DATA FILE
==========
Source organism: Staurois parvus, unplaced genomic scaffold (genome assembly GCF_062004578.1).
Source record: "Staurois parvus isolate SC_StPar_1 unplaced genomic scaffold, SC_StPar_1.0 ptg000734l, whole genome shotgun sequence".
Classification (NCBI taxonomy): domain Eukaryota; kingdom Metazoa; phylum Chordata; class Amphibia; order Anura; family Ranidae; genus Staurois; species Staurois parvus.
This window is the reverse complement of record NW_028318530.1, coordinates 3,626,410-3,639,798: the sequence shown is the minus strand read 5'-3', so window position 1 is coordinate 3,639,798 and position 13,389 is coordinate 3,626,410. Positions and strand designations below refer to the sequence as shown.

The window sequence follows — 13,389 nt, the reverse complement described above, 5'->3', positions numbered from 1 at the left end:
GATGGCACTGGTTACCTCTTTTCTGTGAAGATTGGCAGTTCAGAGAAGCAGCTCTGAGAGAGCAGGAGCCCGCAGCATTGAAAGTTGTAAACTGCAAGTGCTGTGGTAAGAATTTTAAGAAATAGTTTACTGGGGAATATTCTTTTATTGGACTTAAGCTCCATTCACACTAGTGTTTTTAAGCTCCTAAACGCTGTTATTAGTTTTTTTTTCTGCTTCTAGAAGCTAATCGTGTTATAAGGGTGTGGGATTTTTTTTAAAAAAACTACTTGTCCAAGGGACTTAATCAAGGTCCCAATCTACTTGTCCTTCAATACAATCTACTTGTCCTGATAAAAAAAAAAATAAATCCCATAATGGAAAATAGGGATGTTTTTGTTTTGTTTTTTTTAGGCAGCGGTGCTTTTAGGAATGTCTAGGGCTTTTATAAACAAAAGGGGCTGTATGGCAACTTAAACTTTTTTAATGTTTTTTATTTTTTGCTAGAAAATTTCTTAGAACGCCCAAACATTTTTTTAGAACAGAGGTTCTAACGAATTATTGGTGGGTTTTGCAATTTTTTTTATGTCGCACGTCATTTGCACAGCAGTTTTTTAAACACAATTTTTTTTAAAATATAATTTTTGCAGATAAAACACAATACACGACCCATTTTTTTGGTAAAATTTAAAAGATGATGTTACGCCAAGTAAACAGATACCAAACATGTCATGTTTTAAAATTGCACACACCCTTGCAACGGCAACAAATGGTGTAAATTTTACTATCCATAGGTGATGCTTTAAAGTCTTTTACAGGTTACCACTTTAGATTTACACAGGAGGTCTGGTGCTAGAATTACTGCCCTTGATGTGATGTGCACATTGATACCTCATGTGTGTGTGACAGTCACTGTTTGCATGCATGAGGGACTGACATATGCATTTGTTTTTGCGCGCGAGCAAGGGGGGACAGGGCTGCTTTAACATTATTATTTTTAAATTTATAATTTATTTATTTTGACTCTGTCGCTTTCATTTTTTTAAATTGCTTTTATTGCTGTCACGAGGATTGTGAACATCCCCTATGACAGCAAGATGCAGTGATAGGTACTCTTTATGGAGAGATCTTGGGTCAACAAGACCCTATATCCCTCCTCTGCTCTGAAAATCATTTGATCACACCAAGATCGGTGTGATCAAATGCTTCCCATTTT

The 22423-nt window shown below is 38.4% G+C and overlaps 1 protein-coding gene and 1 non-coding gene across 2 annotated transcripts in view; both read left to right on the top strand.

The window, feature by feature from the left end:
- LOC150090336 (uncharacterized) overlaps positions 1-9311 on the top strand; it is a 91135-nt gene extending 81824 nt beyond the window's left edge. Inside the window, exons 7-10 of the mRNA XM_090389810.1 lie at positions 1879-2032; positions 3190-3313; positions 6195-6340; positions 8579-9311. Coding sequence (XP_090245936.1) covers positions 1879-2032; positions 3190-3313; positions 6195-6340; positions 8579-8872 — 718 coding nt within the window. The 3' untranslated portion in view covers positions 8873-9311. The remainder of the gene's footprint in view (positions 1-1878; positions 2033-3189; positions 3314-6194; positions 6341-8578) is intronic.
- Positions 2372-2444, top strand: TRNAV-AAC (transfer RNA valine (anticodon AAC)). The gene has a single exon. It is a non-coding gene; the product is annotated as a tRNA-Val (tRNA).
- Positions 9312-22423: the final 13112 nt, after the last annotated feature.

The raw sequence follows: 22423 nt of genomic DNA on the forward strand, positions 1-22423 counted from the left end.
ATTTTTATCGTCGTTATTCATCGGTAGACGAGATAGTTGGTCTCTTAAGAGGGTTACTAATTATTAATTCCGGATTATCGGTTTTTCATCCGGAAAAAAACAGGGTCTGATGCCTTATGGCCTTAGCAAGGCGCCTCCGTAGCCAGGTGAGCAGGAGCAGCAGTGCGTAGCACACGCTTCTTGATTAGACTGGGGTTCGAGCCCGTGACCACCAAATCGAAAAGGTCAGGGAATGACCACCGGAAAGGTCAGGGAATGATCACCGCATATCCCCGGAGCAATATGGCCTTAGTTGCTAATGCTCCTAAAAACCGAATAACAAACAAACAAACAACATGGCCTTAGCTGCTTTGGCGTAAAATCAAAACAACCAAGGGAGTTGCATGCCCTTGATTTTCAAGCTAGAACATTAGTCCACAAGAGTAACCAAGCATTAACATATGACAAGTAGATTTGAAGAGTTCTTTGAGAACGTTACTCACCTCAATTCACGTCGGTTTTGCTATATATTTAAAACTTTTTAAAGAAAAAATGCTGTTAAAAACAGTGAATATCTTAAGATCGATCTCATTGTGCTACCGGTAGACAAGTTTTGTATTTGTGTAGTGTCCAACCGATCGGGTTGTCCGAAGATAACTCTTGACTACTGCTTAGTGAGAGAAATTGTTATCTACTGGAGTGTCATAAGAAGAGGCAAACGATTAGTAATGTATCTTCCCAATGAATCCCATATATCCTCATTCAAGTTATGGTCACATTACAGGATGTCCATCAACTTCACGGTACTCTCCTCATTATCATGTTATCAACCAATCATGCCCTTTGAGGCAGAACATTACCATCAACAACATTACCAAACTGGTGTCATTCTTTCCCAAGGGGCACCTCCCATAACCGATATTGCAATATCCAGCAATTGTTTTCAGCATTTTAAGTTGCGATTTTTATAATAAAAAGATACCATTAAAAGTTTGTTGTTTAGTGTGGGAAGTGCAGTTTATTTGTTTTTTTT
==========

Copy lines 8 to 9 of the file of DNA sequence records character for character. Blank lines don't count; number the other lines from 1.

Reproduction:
The window, feature by feature from the left end:
- LOC150090336 (uncharacterized) overlaps positions 1-9311 on the top strand; it is a 91135-nt gene extending 81824 nt beyond the window's left edge. Inside the window, exons 7-10 of the mRNA XM_090389810.1 lie at positions 1879-2032; positions 3190-3313; positions 6195-6340; positions 8579-9311. Coding sequence (XP_090245936.1) covers positions 1879-2032; positions 3190-3313; positions 6195-6340; positions 8579-8872 — 718 coding nt within the window. The 3' untranslated portion in view covers positions 8873-9311. The remainder of the gene's footprint in view (positions 1-1878; positions 2033-3189; positions 3314-6194; positions 6341-8578) is intronic.